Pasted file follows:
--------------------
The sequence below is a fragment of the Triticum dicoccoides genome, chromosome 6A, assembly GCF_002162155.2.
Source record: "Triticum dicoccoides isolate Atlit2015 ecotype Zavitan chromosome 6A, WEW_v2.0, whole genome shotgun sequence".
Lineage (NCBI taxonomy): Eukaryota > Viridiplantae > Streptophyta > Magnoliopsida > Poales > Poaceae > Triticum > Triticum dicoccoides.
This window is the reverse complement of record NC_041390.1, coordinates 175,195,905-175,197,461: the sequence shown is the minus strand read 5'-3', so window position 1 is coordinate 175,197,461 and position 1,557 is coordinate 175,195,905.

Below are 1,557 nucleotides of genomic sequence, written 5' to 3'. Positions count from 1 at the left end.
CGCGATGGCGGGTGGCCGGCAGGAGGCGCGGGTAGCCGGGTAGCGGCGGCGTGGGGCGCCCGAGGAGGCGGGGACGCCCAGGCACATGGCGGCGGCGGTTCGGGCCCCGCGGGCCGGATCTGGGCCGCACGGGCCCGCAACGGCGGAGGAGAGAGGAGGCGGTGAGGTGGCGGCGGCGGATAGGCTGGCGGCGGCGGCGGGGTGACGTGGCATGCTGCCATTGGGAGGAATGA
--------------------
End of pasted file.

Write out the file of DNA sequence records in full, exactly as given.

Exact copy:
The sequence below is a fragment of the Triticum dicoccoides genome, chromosome 6A, assembly GCF_002162155.2.
Source record: "Triticum dicoccoides isolate Atlit2015 ecotype Zavitan chromosome 6A, WEW_v2.0, whole genome shotgun sequence".
Lineage (NCBI taxonomy): Eukaryota > Viridiplantae > Streptophyta > Magnoliopsida > Poales > Poaceae > Triticum > Triticum dicoccoides.
This window is the reverse complement of record NC_041390.1, coordinates 175,195,905-175,197,461: the sequence shown is the minus strand read 5'-3', so window position 1 is coordinate 175,197,461 and position 1,557 is coordinate 175,195,905.

Below are 1,557 nucleotides of genomic sequence, written 5' to 3'. Positions count from 1 at the left end.
CGCGATGGCGGGTGGCCGGCAGGAGGCGCGGGTAGCCGGGTAGCGGCGGCGTGGGGCGCCCGAGGAGGCGGGGACGCCCAGGCACATGGCGGCGGCGGTTCGGGCCCCGCGGGCCGGATCTGGGCCGCACGGGCCCGCAACGGCGGAGGAGAGAGGAGGCGGTGAGGTGGCGGCGGCGGATAGGCTGGCGGCGGCGGCGGGGTGACGTGGCATGCTGCCATTGGGAGGAATGA